You can read into the nitty gritty in the ARP RFC 826 if you really want to know everything there is to know.

However, this should be enough for our purpose in this article.

2 . Okay, so what does this mean for us?

Well, ARP doesnt have authentication for replies, so that means for us, we can ARP spoof or pretend to be another machine so we can catch then forward all packets destined for it.

So, our machine sees a request from asking for the address router in this case). What we can do is reply to that request, saying “Hey , thats me” so packets addressed to the router come through us and we send them on their merry way after inspecting them. Now, this requires both ends, so we have to reply to and tell it that were the router, but we also have to tell the router, that were

Were essentially acting as a proxy for both systems, however unauthorized.

Now, for this to work, you need both the IP and the MAC of the systems you are going to place yourself in between.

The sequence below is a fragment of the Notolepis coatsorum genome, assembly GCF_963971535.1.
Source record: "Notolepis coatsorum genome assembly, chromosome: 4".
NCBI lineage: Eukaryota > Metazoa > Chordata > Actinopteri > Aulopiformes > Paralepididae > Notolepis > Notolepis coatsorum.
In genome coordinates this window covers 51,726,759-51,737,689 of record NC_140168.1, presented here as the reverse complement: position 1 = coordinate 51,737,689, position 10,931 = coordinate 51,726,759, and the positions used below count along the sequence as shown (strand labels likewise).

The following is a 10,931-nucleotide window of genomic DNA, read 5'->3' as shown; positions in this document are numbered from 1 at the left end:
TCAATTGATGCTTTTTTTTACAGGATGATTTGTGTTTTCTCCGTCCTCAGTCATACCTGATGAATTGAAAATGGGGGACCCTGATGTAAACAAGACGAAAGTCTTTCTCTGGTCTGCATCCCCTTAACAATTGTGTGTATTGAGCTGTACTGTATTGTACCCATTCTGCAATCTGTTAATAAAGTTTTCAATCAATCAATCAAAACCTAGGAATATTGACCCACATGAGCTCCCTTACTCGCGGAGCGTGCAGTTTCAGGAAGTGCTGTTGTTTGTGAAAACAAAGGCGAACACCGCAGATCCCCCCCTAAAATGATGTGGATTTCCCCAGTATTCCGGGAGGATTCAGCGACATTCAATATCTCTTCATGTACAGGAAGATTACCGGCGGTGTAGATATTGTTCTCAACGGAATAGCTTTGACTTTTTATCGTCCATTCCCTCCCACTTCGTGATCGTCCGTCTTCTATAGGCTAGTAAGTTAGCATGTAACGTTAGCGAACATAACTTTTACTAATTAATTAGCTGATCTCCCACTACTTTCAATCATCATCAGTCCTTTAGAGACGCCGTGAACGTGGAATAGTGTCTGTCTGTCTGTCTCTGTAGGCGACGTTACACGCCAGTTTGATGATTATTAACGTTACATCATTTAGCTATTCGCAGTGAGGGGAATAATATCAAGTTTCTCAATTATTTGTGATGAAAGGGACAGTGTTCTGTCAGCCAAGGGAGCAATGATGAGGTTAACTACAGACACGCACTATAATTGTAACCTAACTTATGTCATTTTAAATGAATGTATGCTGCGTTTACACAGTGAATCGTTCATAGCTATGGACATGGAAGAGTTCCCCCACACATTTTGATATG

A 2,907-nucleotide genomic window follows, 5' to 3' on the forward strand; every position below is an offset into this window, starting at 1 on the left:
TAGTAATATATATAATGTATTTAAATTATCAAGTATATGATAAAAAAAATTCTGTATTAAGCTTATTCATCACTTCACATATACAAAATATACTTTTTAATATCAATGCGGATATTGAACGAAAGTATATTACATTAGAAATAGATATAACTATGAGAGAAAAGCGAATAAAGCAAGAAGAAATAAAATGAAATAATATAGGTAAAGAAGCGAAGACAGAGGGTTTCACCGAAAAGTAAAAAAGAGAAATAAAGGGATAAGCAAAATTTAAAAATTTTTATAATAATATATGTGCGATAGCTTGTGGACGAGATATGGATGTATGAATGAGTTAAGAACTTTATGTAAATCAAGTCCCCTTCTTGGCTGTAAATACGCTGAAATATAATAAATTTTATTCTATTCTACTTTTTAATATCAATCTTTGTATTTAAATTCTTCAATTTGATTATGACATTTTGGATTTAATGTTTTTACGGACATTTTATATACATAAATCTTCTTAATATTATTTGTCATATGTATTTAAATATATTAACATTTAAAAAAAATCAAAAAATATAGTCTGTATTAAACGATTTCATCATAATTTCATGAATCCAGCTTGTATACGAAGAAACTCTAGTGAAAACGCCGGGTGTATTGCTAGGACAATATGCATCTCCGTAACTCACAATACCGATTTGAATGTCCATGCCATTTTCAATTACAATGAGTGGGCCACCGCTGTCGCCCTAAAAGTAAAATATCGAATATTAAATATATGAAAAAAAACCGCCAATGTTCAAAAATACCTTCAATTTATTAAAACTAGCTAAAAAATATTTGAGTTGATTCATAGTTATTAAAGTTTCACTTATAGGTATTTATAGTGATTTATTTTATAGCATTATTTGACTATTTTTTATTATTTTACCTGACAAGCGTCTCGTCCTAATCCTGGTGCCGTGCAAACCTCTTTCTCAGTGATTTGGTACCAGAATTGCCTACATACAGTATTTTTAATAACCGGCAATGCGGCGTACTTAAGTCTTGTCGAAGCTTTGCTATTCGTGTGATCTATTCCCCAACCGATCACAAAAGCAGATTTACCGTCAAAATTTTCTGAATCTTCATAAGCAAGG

3 . Okay, I think im picking up what your putting down. Now you said wed do ARP spoofing?

Alright, onto the fun part. Well be using Python and Scapy (very powerful library I suggest you make friends with it) to write a quick and dirty ARP spoofer. This wont be useful for too much straight out of the gate. In this intro, all youll do is save the packets to a pcap for later use, and see the packets go by as Source, Raw Load, Destination. Nothing Special.
So we know we need the IP and MAC of our victims right?

Lets start taking some input from the user, then well use it to grab a little info.

Well do some imports, and ask for the interface well be sending packets on, the victim, and the router.

import os
import sys
from scapy.all import*

interface = raw_input("interface: \n")
victimIP = raw_input("victim: \n")
routerIP=raw_input("router: \n")